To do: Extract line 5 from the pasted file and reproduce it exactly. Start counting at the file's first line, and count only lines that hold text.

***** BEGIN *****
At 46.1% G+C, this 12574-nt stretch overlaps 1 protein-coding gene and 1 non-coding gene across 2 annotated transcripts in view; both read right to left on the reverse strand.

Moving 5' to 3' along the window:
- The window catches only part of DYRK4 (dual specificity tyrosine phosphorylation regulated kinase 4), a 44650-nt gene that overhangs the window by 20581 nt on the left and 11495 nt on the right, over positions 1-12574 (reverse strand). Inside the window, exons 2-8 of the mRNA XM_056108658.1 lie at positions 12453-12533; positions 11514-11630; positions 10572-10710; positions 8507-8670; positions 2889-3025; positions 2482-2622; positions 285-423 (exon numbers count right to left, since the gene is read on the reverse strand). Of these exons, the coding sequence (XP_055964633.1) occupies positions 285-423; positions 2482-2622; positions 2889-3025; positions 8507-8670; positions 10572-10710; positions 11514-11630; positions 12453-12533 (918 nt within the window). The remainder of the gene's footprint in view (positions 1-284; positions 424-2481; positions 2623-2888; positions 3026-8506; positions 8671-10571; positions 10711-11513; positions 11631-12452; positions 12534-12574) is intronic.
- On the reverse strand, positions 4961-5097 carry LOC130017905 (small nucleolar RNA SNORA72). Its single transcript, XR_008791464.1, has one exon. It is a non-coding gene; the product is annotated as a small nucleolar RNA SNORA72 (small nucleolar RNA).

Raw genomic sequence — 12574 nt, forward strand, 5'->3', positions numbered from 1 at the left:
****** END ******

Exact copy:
Raw genomic sequence — 12574 nt, forward strand, 5'->3', positions numbered from 1 at the left: